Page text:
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Rectifiers and Inverters

Rectifiers and inverters belong to the group of power converters that transform electric energy from one form to another.


Rectifiers are the most widespread type of converters and they convert alternating current (AC) into direct current (DC). They are made of semiconductor elements, diodes and thyristors. Various combinations of these elements are possible, and thus there are uncontrolled rectifiers (diode rectifiers), half-controlled (a combination of diode and thyristor) and fully-controlled (thyristor rectifiers).

They are widely used in all branches of industry, power engineering, telecommunications and railways. They are mostly used for those devices which request a high level of reliability and continuity of power supply. They are used to regulate electric machines for direct current, in electrochemical and metallurgical processes, in electrolytic processes in industry, for charging and discharging the battery and as a source of extra DC power supply to devices.

Most often rectifiers are used as a power supply for consumers and for rechargeable batteries in order to maintain the necessary battery voltage so that rechargeable batteries can take over the load in case of the failure of the voltage 3x400 / 230V 50Hz.

The most common rectifier voltage levels are 12V, 24V (e.g. power supply of PLCs and security systems); 48V, 60V (power supply of telecommunication equipment); 110V and 220V (auxiliary power supply of transformer stations, hydro and thermal power plants).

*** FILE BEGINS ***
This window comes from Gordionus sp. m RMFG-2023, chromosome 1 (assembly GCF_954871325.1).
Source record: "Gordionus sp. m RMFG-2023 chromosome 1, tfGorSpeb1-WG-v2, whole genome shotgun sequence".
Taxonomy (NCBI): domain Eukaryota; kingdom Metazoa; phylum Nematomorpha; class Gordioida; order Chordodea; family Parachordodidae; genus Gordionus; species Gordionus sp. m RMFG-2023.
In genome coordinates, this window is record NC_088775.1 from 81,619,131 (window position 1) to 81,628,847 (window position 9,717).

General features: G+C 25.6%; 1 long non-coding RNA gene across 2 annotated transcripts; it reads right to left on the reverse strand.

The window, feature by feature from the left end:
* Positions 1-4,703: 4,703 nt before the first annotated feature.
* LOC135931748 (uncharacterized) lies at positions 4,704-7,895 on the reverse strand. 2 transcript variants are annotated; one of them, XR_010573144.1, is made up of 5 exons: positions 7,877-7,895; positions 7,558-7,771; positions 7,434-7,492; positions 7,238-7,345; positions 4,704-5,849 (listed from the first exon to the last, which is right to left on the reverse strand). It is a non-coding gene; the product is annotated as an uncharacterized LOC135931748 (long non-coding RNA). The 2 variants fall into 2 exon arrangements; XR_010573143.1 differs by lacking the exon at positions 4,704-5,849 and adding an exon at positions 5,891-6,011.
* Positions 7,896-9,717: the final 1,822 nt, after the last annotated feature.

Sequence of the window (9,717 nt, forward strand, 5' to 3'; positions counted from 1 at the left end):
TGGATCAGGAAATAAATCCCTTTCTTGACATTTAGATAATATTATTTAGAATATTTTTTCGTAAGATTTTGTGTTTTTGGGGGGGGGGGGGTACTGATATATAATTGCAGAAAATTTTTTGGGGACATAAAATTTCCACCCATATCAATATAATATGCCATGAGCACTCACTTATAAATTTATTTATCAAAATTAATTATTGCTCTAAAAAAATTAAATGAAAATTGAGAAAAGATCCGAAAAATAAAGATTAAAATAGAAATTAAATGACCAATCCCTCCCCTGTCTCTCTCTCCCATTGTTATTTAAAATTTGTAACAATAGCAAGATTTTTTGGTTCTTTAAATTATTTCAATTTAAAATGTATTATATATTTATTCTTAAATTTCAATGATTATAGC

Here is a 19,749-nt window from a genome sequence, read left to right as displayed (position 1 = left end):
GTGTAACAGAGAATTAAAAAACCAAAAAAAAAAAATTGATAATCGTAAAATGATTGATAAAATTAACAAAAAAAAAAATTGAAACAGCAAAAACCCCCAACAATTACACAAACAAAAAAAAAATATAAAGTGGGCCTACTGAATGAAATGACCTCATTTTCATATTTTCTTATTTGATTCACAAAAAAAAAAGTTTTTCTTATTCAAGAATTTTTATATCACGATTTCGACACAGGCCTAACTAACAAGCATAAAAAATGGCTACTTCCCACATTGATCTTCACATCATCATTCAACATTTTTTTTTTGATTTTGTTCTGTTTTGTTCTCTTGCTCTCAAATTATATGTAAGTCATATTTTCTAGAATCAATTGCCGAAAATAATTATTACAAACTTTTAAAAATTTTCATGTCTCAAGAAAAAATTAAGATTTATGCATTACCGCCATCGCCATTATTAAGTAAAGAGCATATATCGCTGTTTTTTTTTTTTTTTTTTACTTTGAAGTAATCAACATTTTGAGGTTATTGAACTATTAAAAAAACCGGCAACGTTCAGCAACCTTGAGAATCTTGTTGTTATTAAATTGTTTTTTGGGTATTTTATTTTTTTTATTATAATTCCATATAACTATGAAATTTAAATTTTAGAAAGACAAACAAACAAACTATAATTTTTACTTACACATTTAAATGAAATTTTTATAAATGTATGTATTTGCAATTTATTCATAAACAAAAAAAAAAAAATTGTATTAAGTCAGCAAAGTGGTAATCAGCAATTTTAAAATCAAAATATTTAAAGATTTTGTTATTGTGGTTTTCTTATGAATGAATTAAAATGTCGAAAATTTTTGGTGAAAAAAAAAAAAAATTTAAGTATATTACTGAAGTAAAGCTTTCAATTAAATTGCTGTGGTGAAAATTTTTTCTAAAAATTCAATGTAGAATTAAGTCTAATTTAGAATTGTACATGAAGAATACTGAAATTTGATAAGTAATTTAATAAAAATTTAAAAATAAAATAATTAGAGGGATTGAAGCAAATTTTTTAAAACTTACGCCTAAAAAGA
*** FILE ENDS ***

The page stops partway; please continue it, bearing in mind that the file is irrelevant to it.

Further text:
Rectifiers can be modular, in our case Enatel, CORDEX, GUARDIAN, ASPIRO and monolithic, in our case the half-controlled rectifier VEGA.

The advantages of modular design are:

  • simplified maintenance and the possibility to replace the power module while still working
  • easy and fast upgrade, expansion of the power of the system by adding a power module

The rectifiers that are used nowadays are fully microprocessor controlled and with the possibility of remote control and monitoring.


Inverters are electronic devices that are used for the alternating current supply. They convert direct current (DC) into alternating current (AC). Advanced inverters can have two power sources: alternating (network AC) and direct (DC).

They consist of an integrated static switch that switches the power supply of the inverter to the DC voltage in case of the alternating current failure (AC) without interruption (transfer time = 0s). In our case it is a TSI series inverter, with a number of other advantages.

There is a wide range of fields where inverters are used, such as uninterruptible power supply (IPS) systems, power supply of consumers or energy transfer from renewable resources etc. Inverters as well as rectifiers are used in all fields of industry, power engineering, telecommunications and railways.

Input DC voltages are usually the following voltage levels: 12, 24, 48, 60, 110 and 220V DC.

Output AC voltage can be single-phase and three-phase.